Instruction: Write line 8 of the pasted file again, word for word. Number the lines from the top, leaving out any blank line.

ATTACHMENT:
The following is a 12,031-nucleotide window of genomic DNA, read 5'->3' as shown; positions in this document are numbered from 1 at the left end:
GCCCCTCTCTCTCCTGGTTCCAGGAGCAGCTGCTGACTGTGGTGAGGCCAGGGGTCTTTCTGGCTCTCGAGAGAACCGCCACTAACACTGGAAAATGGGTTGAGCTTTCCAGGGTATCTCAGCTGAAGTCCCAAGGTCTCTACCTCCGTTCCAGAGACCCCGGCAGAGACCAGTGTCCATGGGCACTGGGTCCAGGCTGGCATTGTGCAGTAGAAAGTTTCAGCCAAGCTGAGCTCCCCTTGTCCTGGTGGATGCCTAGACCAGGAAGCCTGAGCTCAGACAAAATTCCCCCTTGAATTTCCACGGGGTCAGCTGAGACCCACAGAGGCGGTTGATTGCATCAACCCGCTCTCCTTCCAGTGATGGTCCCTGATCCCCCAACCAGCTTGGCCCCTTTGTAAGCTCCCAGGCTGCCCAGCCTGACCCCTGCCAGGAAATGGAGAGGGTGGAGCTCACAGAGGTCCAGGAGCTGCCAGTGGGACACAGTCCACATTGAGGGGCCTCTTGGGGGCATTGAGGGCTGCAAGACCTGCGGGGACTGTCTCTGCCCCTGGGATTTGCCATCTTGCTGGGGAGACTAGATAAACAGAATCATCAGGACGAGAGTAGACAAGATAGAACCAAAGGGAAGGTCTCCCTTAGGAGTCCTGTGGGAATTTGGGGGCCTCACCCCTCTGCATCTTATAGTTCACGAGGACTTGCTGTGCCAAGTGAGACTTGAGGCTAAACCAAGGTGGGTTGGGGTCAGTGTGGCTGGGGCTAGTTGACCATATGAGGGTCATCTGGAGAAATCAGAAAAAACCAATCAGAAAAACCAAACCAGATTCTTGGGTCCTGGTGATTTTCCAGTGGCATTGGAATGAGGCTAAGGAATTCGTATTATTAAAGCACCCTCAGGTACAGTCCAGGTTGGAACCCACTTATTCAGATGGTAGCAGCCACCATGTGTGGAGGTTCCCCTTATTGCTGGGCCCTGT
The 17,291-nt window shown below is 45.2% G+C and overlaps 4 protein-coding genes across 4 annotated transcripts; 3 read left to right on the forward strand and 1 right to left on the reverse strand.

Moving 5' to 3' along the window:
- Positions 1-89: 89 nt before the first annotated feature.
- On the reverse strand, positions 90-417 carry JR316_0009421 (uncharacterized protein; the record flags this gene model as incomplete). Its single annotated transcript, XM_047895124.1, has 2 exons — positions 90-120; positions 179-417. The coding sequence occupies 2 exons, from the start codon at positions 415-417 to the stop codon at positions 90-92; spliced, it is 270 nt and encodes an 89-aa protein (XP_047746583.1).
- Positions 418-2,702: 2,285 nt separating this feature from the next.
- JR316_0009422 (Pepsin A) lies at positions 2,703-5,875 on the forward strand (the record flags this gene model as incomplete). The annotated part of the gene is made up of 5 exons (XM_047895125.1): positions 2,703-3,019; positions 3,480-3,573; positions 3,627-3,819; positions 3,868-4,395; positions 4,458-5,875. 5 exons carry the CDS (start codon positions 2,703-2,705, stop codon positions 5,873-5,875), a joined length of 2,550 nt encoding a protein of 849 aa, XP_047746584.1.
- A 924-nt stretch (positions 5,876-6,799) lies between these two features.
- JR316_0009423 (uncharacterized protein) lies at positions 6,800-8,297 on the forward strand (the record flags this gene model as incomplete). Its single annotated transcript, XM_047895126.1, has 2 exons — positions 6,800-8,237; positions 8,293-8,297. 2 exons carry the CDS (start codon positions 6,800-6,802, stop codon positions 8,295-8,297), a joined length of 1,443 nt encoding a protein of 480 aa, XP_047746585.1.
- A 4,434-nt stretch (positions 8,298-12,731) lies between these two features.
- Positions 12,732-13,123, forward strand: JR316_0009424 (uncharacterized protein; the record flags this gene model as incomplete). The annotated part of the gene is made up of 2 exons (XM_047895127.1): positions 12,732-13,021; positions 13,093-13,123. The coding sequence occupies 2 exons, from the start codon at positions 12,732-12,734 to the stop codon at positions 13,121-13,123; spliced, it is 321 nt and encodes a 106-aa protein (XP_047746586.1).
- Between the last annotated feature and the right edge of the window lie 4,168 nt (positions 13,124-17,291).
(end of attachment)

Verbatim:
- JR316_0009422 (Pepsin A) lies at positions 2,703-5,875 on the forward strand (the record flags this gene model as incomplete). The annotated part of the gene is made up of 5 exons (XM_047895125.1): positions 2,703-3,019; positions 3,480-3,573; positions 3,627-3,819; positions 3,868-4,395; positions 4,458-5,875. 5 exons carry the CDS (start codon positions 2,703-2,705, stop codon positions 5,873-5,875), a joined length of 2,550 nt encoding a protein of 849 aa, XP_047746584.1.